Confusions about Covariant and Contravariant vectors

I am trying to connect the concepts I learned from special relativity, to those of general relativity. Take a look at this example from wikipedia. They find a transformation matrix from the contravariant components of a vector, to the covariant components.

Now let's move to general relativity. I know that in flat space, the metric tensor is just the Minkowski metric $\eta_{\mu\nu}$, and I know that in order to change a vector to a covector, you simply contract the metric with the vector.

But if I were to take a vector $V^{\mu}$ and lower the index to a covector $V_{\mu}$ in flat space, it most certainly would not be the complicated change of basis matrix shown in the example. Am I missing something here? When you lower an index, are you finding an entirely different entity? Or are you finding the covariant components of the same vector?

I hope this makes sense.

• You have two different answers because there really are two ways of setting the formalism up. Alfred's is the modern one. I believe Steil's way is still used in engineering classes, but it's clunkier when you have complicated metrics, like in GR. Oct 21 '16 at 23:10
• @knzhou All my experience on the topic comes from GR. What do you understand under "clunkier"? I mean Alfred Centauri, gave 1 correct formula, I gave another one and a half. The question may remain how to put them into the right context yes but I think mathematically there should be one sound theory/formalism behind it. (Or not?)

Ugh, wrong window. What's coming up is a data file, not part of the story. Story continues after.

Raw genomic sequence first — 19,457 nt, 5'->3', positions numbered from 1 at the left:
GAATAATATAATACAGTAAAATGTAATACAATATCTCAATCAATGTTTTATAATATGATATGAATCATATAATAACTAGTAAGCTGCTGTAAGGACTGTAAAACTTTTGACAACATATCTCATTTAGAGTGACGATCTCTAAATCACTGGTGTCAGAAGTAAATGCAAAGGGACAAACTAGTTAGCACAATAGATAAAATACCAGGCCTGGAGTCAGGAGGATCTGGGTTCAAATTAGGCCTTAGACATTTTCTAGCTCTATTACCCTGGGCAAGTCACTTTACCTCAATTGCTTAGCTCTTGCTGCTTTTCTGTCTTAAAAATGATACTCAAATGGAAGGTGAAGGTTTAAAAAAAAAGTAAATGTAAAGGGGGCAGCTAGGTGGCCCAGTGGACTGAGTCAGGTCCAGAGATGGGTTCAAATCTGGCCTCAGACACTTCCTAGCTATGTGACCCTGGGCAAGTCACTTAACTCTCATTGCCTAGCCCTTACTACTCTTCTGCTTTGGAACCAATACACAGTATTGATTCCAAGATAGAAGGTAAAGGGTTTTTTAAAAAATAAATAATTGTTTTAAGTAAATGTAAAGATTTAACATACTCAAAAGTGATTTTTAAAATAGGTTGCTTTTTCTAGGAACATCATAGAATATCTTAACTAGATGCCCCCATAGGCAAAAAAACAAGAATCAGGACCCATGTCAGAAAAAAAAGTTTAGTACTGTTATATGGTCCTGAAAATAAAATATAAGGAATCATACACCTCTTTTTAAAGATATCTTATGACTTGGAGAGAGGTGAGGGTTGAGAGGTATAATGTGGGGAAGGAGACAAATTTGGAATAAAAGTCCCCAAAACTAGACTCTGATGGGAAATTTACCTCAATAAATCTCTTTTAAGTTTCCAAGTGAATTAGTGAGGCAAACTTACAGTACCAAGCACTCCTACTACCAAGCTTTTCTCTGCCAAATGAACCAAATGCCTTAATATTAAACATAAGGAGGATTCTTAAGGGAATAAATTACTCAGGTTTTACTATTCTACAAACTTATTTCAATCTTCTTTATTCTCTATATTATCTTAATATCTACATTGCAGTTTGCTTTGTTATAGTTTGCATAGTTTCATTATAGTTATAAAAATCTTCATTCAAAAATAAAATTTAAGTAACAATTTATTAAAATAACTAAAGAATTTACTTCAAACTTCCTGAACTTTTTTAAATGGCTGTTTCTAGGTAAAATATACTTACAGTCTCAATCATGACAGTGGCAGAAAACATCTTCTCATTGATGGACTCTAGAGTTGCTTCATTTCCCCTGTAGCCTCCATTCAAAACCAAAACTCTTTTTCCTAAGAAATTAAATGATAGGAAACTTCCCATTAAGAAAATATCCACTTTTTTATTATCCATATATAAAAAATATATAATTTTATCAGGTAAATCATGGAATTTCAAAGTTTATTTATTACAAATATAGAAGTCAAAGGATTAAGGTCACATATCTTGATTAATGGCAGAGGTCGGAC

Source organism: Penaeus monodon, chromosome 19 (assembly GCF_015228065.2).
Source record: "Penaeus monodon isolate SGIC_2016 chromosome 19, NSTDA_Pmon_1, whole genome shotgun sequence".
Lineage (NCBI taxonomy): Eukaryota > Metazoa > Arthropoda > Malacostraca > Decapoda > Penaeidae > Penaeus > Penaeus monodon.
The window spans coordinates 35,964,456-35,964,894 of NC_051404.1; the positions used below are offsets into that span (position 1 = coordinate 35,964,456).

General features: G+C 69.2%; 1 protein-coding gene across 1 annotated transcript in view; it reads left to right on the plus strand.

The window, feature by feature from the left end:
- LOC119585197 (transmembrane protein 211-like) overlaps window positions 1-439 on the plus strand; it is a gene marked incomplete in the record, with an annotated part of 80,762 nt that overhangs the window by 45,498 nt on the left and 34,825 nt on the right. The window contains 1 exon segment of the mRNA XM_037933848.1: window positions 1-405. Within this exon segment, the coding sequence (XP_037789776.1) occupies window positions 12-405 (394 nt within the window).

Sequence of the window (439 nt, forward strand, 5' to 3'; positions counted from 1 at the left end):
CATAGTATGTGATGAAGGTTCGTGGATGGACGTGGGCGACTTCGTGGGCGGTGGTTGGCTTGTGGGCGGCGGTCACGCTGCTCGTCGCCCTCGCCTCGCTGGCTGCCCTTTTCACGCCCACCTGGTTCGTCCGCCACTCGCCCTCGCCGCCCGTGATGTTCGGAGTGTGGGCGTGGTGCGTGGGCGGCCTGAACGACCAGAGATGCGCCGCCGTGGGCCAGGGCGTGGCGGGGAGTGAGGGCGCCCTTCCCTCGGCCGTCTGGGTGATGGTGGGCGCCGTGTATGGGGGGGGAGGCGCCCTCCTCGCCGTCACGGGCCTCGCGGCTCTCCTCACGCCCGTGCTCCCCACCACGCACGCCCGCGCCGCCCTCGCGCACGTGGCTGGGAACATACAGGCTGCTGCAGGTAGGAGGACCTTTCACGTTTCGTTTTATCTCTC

– N0va
Oct 21 '16 at 23:40
• @M.J.Steil All my experience comes from GR, too. The most popular current books (Carroll, Wald, MTW) all distinguish vectors and covectors as different objects. I've only ever seen the two equated by engineers. Oct 21 '16 at 23:47
• I say "clunky" because saying a vector has "covariant/contravariant components" totally wipes out the geometric interpretations of vectors and covectors, shown in Alfred's answer; it makes it harder to see why a covector is a linear function from vectors to $\mathbb{R}$, for instance. Oct 21 '16 at 23:47
• @knzhou I looked at the first sections of Wald and I now get the point made by you and Alfred Centauri. There is a difference one should be aware of. I never looked into details in those early sections in those modern books and I was taught GR with lecture notes, where the words "dual" or "cotangent" do not occur.
– N0va
Oct 22 '16 at 0:24

You're dealing with different geometric objects: Tangent vectors, which can be realized as equivalence classes of curves, and cotangent vectors, which can be realized as equivalence classes of real-valued functions (think differentials).

There's a natural linear pairing operation between these objects: Compose a curve and a function, and you get a map $\mathbb R\to\mathbb R$. Take it's derivative at the point in question, et voilà. This pairing operation allows us to consider the spaces as 'dual', and in particular identify the cotangent space with the space of linear functionals on the tangent space.